Do you keep notes of your WaniKani progress or not, and why?

I’ve been toying with the idea of making my own notes of vocabulary and kanji learnt through WaniKani but I’m not sure whether that would be a waste of time?

Should I be making my own notes or just kanji and vocabulary found in the wild and not encountered yet on WaniKani?

If you do make notes how do you organise them?

EDIT: I’m hoping this belongs in this subforum but I was toying with putting it the other one.

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I dont see the need to make notes of something I’ll end up remembering in due time. I practice stroke order some time for tough kanji but that’s it

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What do you mean by making your own notes? Like, are you talking about every time you do your lessons, you essentially make note cards? If that’s what you mean, I don’t suggest it. The SRS system is a flashcard system itself, so there would be no point in making your own notes/note cards except to help you learn the kanji/vocab the first time you see it. After that, you’d probably just want to discard your notes. You definitely don’t want to take notes and then look over those notes between review intervals since that would ruin the point of spaced repetition. You could look at your notes when reviews come up, but I honestly think you would be wasting your time with that.

I think it’s somewhat of a decent idea if you have the time and do it correctly, which is to only write notes in your lessons (WK has the option to let you write your own notes) to help you get the kanji/vocab down. Ultimately though, I think that it comes down to how you learn. If you’re struggling with remembering items, maybe you should spend more time in the lessons and write notes (in WK). If you aren’t struggling, just keep doing what you’re doing.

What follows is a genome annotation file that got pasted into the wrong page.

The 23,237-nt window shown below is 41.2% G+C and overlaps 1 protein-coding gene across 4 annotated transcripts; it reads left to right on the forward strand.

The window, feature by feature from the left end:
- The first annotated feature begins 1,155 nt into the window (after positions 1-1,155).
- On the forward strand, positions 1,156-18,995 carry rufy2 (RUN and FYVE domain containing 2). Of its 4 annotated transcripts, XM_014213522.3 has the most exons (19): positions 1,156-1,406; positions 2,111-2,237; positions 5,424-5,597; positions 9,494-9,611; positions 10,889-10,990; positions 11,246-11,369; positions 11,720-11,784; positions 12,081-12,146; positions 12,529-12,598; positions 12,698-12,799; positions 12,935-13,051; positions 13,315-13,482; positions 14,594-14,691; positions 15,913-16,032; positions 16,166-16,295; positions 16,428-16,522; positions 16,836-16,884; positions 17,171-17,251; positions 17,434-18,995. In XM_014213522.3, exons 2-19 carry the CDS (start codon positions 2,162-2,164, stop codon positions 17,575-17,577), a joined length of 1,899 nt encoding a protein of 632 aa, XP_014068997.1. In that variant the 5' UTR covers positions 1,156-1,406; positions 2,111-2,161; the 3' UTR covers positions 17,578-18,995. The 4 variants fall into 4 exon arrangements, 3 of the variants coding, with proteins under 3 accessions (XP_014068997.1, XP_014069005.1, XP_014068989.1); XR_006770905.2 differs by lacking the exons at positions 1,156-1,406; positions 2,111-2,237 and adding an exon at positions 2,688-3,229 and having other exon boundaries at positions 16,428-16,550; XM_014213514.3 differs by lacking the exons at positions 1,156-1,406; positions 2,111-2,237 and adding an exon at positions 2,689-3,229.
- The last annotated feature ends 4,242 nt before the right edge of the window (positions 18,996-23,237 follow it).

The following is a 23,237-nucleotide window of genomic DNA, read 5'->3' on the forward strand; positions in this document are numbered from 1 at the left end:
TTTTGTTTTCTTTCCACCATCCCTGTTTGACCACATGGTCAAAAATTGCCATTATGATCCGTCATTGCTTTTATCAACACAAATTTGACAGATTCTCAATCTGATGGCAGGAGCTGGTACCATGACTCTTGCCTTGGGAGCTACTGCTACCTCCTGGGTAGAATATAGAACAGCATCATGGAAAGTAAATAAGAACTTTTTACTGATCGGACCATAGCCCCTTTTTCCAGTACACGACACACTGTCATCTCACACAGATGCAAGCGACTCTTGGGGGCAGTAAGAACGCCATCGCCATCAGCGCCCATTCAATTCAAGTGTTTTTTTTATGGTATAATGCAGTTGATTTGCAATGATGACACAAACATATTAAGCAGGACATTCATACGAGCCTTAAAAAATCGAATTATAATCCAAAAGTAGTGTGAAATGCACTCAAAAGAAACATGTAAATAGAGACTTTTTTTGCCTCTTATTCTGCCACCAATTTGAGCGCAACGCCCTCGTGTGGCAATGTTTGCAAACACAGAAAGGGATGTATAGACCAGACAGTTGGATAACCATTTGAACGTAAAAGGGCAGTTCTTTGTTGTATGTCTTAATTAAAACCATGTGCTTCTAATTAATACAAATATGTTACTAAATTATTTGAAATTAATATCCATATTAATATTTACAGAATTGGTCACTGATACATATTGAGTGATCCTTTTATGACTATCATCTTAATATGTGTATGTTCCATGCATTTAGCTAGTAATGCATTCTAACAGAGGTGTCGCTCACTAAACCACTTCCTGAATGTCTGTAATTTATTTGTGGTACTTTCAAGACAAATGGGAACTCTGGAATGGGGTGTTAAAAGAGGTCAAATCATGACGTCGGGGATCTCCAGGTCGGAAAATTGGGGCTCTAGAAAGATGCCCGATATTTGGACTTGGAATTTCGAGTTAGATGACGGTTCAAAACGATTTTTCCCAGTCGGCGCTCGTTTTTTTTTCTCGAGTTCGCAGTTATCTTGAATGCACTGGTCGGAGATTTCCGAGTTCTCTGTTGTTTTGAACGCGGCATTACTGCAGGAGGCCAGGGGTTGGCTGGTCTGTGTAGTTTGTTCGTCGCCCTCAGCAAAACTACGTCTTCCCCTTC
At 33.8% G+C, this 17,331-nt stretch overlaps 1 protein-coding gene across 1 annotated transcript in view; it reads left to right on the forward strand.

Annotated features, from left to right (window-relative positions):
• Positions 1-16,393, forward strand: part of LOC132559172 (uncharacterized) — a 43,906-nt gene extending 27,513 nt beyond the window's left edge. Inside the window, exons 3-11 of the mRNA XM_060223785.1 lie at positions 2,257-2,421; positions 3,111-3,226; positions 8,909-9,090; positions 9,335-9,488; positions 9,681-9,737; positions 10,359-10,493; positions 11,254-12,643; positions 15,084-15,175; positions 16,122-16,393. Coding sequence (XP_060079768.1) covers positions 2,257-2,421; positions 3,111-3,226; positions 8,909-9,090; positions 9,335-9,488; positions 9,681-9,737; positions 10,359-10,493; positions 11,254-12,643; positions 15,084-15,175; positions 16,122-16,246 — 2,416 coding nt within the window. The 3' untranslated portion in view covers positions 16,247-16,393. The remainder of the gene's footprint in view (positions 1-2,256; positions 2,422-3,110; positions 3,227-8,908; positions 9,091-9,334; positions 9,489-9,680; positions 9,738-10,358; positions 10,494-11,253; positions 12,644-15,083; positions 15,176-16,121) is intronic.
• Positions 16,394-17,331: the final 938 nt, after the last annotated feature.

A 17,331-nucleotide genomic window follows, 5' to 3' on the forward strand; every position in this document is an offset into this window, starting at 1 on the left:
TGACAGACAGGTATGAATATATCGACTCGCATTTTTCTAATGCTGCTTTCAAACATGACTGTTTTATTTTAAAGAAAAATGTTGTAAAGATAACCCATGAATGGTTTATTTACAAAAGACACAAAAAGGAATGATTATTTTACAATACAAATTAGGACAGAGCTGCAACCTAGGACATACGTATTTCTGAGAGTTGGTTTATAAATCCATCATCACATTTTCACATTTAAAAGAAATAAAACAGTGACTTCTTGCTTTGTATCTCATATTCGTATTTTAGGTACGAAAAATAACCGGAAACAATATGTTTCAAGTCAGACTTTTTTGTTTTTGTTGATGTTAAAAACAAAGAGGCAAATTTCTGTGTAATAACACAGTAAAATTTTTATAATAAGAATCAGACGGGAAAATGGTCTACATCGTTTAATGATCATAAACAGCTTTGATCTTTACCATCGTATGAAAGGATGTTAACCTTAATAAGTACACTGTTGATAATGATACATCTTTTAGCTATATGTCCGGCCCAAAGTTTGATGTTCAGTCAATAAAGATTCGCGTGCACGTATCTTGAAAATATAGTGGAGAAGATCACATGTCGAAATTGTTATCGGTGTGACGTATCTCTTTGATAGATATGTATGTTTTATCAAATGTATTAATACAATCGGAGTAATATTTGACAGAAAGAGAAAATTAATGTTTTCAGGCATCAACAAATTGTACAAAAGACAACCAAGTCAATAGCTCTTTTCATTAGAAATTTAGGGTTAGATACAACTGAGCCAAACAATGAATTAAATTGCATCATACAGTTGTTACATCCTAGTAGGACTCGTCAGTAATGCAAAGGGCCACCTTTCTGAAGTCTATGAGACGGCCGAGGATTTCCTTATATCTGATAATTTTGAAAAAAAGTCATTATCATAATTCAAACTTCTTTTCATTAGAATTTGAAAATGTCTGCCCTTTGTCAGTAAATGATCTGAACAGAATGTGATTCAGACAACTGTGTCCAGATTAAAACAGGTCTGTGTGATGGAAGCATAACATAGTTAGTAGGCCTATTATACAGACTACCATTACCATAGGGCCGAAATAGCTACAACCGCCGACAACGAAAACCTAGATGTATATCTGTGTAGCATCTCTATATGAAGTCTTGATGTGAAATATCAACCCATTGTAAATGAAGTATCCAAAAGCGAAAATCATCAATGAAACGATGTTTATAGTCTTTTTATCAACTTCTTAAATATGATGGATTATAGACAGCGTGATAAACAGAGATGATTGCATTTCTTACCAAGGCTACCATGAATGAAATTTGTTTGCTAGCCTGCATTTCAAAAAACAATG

As for coming across stuff you haven’t encountered on WK, don’t bother taking notes. You’re going to run into so many different things you don’t know, especially at level 4. If you want to know what something means (you’re coming across it a ton, or you want to know what a certain word means), go ahead. It’s really all up to you, but you’d be wasting your time if you take notes on everything you didn’t know. However, you should probably supplement WK with a grammar guide sooner or later, and possibly vocab deck that doesn’t contain WK vocab (Torii is an app that does this).


What I think would be beneficial if you try to come up with sentences with the vocab you learnt and let it be corrected by natives on iTalki/HelloTalk/…
In that way you practice the usage of the words that you learnt.


That is a super idea!


I don’t usually take notes for WaniKani unless I’m really struggling (eg. if I do batches of lessons when tired, they become leeches that need more attention temporarily).

BUT other people do write down lessons or take notes, and it is not a waste of time for them! There have been a few topics around the forums about writing things down, tracking personal mnemonics in spreadsheets, etc.
Some people have filled entire notebooks – so I guess it really comes down to whether the act of note-taking helps you internalise what you’re learning. :blush:

I don’t know whether you’d take notes for everything though – 2000 kanji + 8000 words seems like a lot of things to take notes on :sweat_smile:

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Yeah that’s actually a good point you mentioned. I think one of the reasons I thought about it in the first place was I made the mistake of doing a bunch of lessons when I was tired.

I guess that I’ll just re-read those when they come up next and then in future save lessons for when I’m more awake. :sweat_smile::joy:

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Thank you for your response.

I’m going to be taking bunpro seriously soon and that’s probably more important to focus my notes on after all.

I’ll check out that app as well!

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I do what I call the Reading Repetition System. It’s pretty simple. When you come across a word you don’t know you look it up. Every time you come across it, you need to look it up less and less. :wink:

But seriously, I’ve only been able to do this recently given my WK level. There are only maybe 20% of words I don’t know for the material I’m reading, so I don’t have to look things up as much.


I think writing Japanese is an important part of learning it and you can become a fluent speaker,reader, and listener without being able to write. If you are already getting writing practice in somewhere else the notes don’t seem necessary, but if you aren’t, its a good opportunity to write Kanji and hopefully remember a few writings!


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